Three causes of IT project failure

IT projects often don’t get done.  Not just done late, but not done at all.  Industry statistics show that over 50% of major IT projects are not regarded as successful. They get abandoned because they’re too late or because they’re so far over budget that the sponsors give up.  Many more deliver something, but not what the sponsors really want, and not on time within budget.

Why do these projects fail to complete? Here are three major causes of IT project failure.

1. They’re not defined well

If the sponsors don’t define the project well, the people implementing it will apply their own ideas to define the outcomes.  This usually leads the project astray, because no matter how technically competent the implementers are, they are not mind-readers and they rarely have a clear idea of the business purpose of the project.

The best way to define an IT project is to start with the end – defining the measurable impact on business parameters that the project is intended to have.  From these, derive criteria for completion including demonstrations of the key capabilities and measurable test results.  If this seems hard to do, then you need to review why the project is being done.

2. The people doing the work are not a team

People implementing the project need to behave as a team.  If they don’t, the project is likely to fail.

You need good teamwork to get a project done.  What’s good teamwork?  It’s good communication with blaming; it’s clear acceptance of accountability for doing what each member said he or she would do;  it’s working cooperatively to solve the inevitable problems that come up.

If your implementation team is split across town or across continents, there needs to be active management of the communications so that the teamwork criteria are met.  Agile development, which relies a lot on self-directed teams, requires outstanding teamwork before any benefit from the Agile principles will pay off.

For example, a client company I worked with had parts of its web implementation team split between two facilities 750 miles apart.  When not enough results were coming through, the manager decided that Agile methods would solve the problem.  But the two parts of the “team” did not trust each other and each blamed the other part for the lack of results.  Only after bringing the top dozen people together in one room for two days per month did they begin to work out their common goals and start to solve the problems.

Leadership is also required in a self-directed team.  Leadership in this context means actively managing the team process and the management.

3. They don’t have enough resources or the right resources

The effort needed to complete an IT project is often underestimated.  A combination of implementer optimism and wishful thinking on the part of the sponsor conspires to make the budget for many projects inadequate.  This causes an unpleasant surprise when the project is nowhere near complete when the budget is spent.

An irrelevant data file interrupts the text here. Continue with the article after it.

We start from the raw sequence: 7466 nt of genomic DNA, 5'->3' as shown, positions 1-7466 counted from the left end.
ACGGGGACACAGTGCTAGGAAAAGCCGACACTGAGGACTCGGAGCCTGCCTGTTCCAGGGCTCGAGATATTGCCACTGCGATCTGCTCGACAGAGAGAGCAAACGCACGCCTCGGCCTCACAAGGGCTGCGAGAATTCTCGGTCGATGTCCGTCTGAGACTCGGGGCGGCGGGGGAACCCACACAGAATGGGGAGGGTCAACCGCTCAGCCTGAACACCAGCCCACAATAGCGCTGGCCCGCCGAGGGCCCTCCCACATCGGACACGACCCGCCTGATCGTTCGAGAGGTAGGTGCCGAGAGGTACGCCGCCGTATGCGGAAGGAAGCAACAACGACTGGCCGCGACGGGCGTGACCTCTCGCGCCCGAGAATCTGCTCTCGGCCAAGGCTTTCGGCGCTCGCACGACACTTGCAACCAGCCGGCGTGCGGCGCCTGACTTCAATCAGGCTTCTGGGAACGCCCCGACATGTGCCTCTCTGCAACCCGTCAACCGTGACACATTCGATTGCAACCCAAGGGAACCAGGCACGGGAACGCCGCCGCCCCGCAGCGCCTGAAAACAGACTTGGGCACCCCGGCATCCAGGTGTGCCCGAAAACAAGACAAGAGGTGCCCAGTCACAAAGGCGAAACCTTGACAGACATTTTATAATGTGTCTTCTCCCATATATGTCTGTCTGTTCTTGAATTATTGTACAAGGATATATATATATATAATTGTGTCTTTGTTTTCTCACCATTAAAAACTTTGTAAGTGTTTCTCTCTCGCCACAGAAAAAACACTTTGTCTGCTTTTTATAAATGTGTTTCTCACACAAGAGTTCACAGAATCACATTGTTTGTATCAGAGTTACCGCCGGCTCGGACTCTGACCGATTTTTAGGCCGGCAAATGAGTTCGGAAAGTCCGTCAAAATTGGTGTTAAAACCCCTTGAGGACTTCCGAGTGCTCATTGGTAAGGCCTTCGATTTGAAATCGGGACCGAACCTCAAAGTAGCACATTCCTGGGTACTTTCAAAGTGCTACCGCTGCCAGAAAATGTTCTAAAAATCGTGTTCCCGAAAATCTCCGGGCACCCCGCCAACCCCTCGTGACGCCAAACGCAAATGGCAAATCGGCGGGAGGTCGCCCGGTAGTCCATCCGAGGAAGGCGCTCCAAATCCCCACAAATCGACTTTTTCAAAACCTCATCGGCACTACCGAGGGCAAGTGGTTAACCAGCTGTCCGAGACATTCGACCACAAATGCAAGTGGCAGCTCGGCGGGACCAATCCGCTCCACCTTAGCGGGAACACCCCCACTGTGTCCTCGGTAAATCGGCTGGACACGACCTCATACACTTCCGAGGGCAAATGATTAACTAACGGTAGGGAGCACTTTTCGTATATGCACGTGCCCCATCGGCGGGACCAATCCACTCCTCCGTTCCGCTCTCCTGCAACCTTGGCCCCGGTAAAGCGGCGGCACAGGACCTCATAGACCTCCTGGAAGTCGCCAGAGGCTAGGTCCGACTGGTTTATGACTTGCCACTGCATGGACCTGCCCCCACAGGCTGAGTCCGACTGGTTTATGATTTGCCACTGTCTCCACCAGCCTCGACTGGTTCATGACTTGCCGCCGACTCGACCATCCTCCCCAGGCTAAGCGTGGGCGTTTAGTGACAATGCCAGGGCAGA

You also need the right resources.  People who have the skill and competence to plan, design, code, test and deploy the program are necessary.  If any part of this sequence is weak, then a lot of time and effort can be lost during the project.

The implementers need the right tools, including software tools and a work environment in which they can use them properly.

Under-estimation of the scope of a project may lead it to grow too big for a single team to accomplish within the time required.  That can lead to further complications, because multiple-team projects require segmentation of the effort into coherent modules, and then the integration of the whole project has to be done by an integration team.  So when you discover the realistic effort needed to accomplish the project, you may also have to rework the whole management structures used to implement it.

If you want to insulate your company from IT project failures, you need to pay attention to project definition, team formation and adequate resources.  Then you have a chance to beat the odds and reap a successful conclusion to your IT project.

Like this post? Share it!
    About John Levy

    John Levy works with senior managers in mid-sized organizations who are responsible for development and delivery of major software or hardware/software products. He helps them gain confidence that their projects will succeed.

    Development projects can fail in many ways. You need a guide who speaks the language of business and is knowledgeable about technology. John aligns Development with the organization's strategy so it will contribute efficiently to the success of the enterprise.

    John has been consulting for over 20 years. His book on managing high-tech teams, Get Out of the Way, was published in 2010.

    For more information, email him at johnlevyconsulting.com, or call 415 663-1818.
    And check out John's profiles on LinkedIn and Twitter!